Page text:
If you’re a similar age to me (let’s just say I remember the Mister Men books when Mr Small was one of the new ones) and also had a primary school teacher who liked sharing amusing riddles which were plays on the names of animals and birds (such as ‘Why did the Owl ’owl? Because the Woodpecker would peck ’er), then you might also remember this one.

Why did the Razorbill raise ’er bill?
To let the Sea Urchin see ’er chin.

The Razorbill, along with the Guillemot and the much more well known Puffin, is a member of the Auk family of birds – relatives of the extinct flightless Great Auk, that was hunted to extinction in the 19th century. Unlike the Great Auk, the Razorbill, as well as its surviving relatives, can fly very well. This enables them to nest on rocky ledges high up on steep sea cliffs. The nesting season, between March and late July, is the best time to see this smart black and white bird with its distinctive white-lined bill, although it will usually necessitate a visit to a coastal seabird colony, many of which are fairly remote. A small number do breed on Teesside, around Saltburn and other nearby cliffs, and they can often be seen on the sea from the end of Saltburn Pier.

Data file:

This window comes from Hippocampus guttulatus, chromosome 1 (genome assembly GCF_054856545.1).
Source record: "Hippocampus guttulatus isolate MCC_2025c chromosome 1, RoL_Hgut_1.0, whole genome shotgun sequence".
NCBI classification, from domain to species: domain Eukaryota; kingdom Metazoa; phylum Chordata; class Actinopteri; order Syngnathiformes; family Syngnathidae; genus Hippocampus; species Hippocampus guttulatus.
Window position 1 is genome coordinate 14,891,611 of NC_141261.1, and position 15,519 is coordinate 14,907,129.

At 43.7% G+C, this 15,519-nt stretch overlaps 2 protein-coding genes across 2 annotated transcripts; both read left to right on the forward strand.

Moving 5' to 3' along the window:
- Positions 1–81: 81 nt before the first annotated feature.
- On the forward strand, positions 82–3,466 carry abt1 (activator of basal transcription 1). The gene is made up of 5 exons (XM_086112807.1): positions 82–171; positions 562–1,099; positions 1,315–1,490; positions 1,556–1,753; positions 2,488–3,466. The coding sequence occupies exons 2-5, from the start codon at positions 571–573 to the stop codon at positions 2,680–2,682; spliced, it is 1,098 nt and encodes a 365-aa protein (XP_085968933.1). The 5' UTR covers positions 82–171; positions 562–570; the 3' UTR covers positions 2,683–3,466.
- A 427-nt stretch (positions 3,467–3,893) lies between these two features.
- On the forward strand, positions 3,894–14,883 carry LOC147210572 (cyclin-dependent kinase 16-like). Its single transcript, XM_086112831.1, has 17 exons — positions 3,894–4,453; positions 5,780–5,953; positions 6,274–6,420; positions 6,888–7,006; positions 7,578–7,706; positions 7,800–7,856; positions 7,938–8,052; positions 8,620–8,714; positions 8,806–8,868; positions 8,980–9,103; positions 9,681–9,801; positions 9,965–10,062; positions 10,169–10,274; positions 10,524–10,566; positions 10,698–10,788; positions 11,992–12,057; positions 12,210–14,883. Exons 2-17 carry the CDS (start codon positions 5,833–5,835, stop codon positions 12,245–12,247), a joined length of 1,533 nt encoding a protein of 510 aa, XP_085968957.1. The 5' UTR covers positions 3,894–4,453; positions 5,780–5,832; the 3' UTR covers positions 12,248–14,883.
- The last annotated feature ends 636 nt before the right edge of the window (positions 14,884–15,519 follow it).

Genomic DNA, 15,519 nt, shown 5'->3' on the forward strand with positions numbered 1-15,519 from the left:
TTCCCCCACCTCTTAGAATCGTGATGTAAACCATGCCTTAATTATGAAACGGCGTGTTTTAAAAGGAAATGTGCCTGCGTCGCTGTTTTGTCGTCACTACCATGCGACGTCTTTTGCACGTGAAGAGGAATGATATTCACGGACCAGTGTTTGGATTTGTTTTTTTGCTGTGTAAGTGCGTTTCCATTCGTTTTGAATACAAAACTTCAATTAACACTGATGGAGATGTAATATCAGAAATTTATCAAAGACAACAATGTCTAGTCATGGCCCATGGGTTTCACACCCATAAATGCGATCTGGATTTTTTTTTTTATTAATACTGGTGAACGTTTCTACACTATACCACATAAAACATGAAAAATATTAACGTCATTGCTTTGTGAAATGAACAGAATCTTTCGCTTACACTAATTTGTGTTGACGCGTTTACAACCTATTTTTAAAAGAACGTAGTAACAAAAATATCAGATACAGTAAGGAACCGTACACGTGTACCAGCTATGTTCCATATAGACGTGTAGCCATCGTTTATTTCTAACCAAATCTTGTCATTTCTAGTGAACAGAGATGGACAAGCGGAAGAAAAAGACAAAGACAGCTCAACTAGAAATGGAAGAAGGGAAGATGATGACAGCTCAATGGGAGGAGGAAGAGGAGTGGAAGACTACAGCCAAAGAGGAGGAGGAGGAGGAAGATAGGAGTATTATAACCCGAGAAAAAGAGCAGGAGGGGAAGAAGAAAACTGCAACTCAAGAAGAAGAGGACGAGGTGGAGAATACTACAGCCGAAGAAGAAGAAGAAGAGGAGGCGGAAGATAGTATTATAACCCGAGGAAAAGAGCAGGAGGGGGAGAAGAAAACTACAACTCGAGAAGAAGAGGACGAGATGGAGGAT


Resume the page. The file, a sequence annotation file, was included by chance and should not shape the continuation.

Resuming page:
“March to July is usually the best time to see this smart black and white bird, but this year seems to be different. For several days in mid-September, birdwatchers have been seeing Razorbills in unusual places and unheard of numbers…”

Outside the breeding season, Razorbills are much harder to see as they spend most of their time out to sea where they catch the small fish that form the bulk of their diet. Sharp-eyed birders, with telescopes and lots of patience, will pick them out as they fly up and down the coast just off-shore.

This year however, seems to be different. For several days in mid-September, birdwatchers have been seeing them in unusual places and unheard of numbers – hundreds on the sea at Seal Sands and Seaton Snook, but also smaller numbers on Greatham Creek, Middlesbrough Dock and going up the Tees as far as the Stockton Barrage. Although this is great for birdwatchers, who get to see them up close, it may not be good for the birds, which may be behaving unusually because of shortages of food in their fishing grounds, with this possibly being connected to climate change. As much as I enjoy seeing this beautiful bird up close, I really hope this isn’t the case.